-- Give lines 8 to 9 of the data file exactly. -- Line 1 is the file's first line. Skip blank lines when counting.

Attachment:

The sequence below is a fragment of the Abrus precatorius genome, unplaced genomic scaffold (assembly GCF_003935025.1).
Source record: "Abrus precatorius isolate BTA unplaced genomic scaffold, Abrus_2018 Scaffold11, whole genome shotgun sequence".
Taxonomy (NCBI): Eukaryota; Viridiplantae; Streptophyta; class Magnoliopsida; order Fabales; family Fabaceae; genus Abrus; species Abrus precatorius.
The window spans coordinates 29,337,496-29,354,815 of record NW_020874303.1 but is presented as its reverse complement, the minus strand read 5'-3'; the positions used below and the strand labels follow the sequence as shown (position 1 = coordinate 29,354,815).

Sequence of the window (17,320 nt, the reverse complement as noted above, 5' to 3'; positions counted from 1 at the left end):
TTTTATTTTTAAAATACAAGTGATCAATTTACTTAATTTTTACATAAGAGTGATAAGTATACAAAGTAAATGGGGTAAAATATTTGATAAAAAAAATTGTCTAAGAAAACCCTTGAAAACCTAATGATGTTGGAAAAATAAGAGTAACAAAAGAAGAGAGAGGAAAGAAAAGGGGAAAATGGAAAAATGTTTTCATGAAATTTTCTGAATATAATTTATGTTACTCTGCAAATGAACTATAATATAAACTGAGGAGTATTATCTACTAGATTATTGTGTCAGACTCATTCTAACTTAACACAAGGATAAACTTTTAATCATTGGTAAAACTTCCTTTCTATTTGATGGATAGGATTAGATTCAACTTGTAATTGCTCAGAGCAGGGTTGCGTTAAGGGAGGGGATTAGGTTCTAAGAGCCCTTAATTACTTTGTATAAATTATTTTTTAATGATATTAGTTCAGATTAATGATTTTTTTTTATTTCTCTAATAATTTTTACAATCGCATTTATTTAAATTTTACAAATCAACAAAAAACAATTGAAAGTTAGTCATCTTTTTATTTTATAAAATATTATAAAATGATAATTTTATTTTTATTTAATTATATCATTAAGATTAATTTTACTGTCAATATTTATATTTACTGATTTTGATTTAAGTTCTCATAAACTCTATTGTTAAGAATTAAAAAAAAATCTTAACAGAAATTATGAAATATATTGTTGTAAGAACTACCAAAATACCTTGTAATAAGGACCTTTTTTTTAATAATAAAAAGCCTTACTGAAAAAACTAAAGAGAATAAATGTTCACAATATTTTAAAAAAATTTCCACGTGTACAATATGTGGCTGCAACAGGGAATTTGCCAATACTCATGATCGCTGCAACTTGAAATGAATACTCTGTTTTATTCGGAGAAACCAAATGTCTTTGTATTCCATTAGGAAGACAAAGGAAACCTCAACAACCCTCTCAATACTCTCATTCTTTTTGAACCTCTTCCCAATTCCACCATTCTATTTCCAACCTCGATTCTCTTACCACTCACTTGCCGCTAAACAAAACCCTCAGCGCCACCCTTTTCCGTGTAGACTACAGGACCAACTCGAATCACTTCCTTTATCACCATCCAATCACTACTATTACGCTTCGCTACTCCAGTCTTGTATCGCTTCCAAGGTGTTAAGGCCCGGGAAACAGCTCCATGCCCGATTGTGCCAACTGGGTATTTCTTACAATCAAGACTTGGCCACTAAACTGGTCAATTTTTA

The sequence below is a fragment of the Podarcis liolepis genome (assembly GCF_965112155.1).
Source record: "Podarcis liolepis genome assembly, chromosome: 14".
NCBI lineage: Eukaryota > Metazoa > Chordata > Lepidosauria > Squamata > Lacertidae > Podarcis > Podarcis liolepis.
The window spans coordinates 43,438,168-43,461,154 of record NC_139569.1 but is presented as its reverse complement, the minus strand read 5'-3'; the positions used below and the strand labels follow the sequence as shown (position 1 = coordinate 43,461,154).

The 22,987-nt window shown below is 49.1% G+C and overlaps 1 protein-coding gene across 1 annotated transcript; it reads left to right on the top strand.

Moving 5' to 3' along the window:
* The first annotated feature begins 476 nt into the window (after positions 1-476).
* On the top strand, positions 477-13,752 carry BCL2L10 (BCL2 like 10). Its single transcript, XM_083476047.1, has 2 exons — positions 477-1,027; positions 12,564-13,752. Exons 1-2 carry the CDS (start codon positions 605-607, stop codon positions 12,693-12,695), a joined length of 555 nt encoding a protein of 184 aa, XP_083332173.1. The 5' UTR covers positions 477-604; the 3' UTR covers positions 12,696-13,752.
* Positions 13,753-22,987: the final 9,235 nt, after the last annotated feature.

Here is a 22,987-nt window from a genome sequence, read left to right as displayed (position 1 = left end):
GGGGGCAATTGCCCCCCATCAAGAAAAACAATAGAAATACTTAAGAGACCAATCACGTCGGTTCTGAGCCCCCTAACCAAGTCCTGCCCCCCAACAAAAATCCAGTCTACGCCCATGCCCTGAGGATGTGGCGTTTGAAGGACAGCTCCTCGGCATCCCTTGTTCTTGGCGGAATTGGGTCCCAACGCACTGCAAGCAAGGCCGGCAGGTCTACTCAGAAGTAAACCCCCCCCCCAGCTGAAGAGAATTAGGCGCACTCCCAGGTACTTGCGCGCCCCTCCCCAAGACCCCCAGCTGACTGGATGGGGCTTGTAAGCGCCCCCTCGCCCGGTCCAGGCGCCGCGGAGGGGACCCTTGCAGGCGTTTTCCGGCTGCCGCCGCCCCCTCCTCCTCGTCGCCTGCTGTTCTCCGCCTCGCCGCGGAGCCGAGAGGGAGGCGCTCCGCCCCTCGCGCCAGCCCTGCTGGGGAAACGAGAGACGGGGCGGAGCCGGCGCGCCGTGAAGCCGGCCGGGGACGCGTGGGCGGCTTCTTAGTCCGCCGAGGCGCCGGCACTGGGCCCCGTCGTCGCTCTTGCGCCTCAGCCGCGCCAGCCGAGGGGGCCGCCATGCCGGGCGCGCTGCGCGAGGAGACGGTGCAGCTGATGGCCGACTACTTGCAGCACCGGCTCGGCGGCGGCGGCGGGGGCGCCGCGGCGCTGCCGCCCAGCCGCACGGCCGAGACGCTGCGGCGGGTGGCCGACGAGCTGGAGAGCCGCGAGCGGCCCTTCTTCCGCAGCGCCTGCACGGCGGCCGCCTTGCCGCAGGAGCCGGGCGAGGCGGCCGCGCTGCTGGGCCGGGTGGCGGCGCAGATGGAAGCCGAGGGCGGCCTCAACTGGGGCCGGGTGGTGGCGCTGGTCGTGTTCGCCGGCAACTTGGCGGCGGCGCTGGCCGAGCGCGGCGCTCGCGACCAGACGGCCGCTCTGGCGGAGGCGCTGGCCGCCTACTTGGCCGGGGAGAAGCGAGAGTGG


Source record: "Podarcis liolepis genome assembly, chromosome: 14".
NCBI lineage: Eukaryota > Metazoa > Chordata > Lepidosauria > Squamata > Lacertidae > Podarcis > Podarcis liolepis.